DISSENT ! ARIELLA AZOULAY (TALK + SCREENING)
SCREENING - DISCUSSION
“I was born in the early 1960’s, and for years took for granted the existence of the state of Israel. My political consciousness was formed by the 1967 occupation, the injustices it led to and the urgent need to reflect on them. As a young leftist, I was raised to believe that 1948 was a distant disaster, irreversible and less acute than the endless injustices that resulted from the 1967 occupation. Years of research on citizenship and photography made it clear that the occupation was part of the Israeli political regime, and that reconstructing its schema should start in 1948”.
Is it possible to break the deadlock of the present and imagine a different future through a revisiting of the past? The theoretical and curatorial work of Ariella Azoulay is grounded in an exploration of this possibility: using the events that occured between 1947 and 1950 as a prism, she proposes a civil perspective on the history of the Israel-Palestine conflict, one that turns away from the framework imposed by the paradigm of an unavoidable and irreversible national conflict. It is a perspective that encompasses all the inhabitants of the territory, both Jews and Arabs, which allows to reconstruct the collision between them as a product of the war. The violence inflicted on the Palestinians positioned them as the enemy of the very people with whom they had previously shared their lives, which gave way to two distinct narratives – one culminating in the creation of the state of Israel, the other situating the nakba as the constitutive event of Palestinian identity – both of which are oblivious to the origins of this division. In order to reconstruct this past, Azoulay has created an archive of photographs that have been preserved by the same regime that has previously made great efforts to erase its traces, setting limits on what can be seen and what makes sense. But an image is always more and less than itself: it can not be reduced to the intention that has produced it, nor to the meanings that it supposedly reveals or conceals. The work of Azoulay consists of undoing the dominant connection between these images that speak and the discourse that keeps them silent, by making them speak in another way, linking them with eyewitness accounts, diaries, memoirs, minutes and memoranda. In proposing to think in civil terms about a place steeped in hopelessness, she tries to open up a new horizon of civil living for both citizens and those denied citizenship, as inevitable partners in a reality they are invited to imagine anew.
This Dissent! session takes as starting point a selection of films, chosen by Ariella Azoulay, that deal with the impact of the events of 1948 on Palestinians and Jews. Documenting something that goes beyond the suffering of the victims and the glory of the victors, transcending more conventional expectations to either expose details of the catastrophe or veil it from view, these films enable spectators to witness a variety of forms of Jewish-Palestinian co-existence to which the event of 1948 put an end. These films will be shown on 15 December and 18 December.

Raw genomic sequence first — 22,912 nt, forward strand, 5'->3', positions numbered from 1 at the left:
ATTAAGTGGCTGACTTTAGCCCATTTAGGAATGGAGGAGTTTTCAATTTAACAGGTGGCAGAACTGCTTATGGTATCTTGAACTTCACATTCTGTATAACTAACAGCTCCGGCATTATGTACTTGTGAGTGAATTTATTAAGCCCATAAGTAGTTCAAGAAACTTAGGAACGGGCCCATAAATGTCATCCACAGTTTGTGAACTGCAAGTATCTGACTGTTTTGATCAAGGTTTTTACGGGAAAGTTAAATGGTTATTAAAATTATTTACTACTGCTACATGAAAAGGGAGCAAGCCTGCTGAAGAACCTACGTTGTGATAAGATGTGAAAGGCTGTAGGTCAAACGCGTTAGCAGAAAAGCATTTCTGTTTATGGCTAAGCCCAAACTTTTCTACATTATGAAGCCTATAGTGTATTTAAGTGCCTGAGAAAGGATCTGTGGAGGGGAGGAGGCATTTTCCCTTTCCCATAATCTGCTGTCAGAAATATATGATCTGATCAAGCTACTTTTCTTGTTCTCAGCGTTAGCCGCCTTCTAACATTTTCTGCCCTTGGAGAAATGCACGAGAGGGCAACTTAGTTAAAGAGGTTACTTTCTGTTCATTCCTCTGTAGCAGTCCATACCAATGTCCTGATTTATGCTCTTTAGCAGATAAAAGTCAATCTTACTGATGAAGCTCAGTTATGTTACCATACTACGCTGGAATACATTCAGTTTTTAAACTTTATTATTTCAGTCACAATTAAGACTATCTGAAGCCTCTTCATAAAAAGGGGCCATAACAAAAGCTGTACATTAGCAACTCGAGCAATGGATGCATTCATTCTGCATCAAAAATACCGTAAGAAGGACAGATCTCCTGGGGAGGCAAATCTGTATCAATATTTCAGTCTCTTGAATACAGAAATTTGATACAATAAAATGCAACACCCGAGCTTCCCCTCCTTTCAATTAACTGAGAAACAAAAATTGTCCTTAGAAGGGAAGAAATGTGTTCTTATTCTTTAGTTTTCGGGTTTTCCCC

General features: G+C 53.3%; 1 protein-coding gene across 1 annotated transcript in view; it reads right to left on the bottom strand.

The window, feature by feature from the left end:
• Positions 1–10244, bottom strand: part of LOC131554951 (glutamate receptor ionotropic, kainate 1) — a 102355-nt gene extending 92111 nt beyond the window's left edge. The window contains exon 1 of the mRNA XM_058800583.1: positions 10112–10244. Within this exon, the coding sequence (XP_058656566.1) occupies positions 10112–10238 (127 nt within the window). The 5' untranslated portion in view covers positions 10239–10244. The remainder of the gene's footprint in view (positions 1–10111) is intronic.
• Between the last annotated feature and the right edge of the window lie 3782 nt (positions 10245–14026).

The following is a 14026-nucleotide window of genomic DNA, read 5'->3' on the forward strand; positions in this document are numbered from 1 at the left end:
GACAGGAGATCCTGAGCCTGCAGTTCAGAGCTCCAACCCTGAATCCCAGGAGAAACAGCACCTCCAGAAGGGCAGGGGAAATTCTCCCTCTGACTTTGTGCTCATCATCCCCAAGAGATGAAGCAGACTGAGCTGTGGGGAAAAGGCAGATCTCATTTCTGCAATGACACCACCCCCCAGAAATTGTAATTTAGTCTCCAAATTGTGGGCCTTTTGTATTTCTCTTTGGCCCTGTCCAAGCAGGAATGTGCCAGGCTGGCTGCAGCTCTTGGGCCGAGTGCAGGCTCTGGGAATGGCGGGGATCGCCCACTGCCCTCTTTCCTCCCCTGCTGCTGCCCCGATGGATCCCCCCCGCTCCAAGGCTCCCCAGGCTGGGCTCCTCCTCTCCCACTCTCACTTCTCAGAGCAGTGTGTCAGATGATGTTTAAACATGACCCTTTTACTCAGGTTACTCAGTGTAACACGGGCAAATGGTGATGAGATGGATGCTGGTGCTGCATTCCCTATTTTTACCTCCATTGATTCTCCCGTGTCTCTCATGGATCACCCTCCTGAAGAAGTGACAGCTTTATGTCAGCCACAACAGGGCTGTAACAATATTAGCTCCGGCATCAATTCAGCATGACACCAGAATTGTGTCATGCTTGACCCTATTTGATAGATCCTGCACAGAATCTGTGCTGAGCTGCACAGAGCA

Talk with Ariella Azoulay proceeded by a screening of :
Ram Loevy - Khirbat’ Khize
1978, 48', colour, Hebrew spoken, English subtitles.
Khirbat Khize is a TV drama directed by Ram Loevy in 1978 based on a novel (bearing the same title) by S. Yizhar, published in 1949. The novel is a step-by-step depiction of the expulsion of Palestinians by Israeli soldiers. One of the soldiers repeatedly questions their deeds. The moral voice recurds and so its rejection by the others, in ritual-like form. This ceremonial repetition, which the movie makes more explicit, can be read a a rite of passage through which Jews in Palestine became the masters of the land. Since the 1960s, the novel was included in high school curricula. In 1978, when the film was to be broadcast, the Minister of Education and Culture banned it and the workers of the Israeli TV turned spectators’ screens dark for 50 minutes, the duration of the movie.
Dani Gal - Al-Midya
2014, 26', colour, Arabic and Hebrew spoken, English subtitles.
Al-Midya was chosen as the location for shooting the film Khirbat Khize in the mid-1970s. The villagers did not see the movie until Dani Gal, the director of this film, went to the village and screened it. The film documents the encounter of al-Midya’s residents with the movie, but no less so, the way they experienced in the late 70s the arrival of a troop of actors dressed as soldiers to shoot a movie that revives the expulsion of 1948. In the absence of subtitles in Arabic (in Khirbat Khize) one of the local residents serves as a simultaneous interpreter. The Israeli soldiers’ words dehumanizing the Palestinians, repeated in Arabic by a Palestinian, produce remarkable moments of estrangement.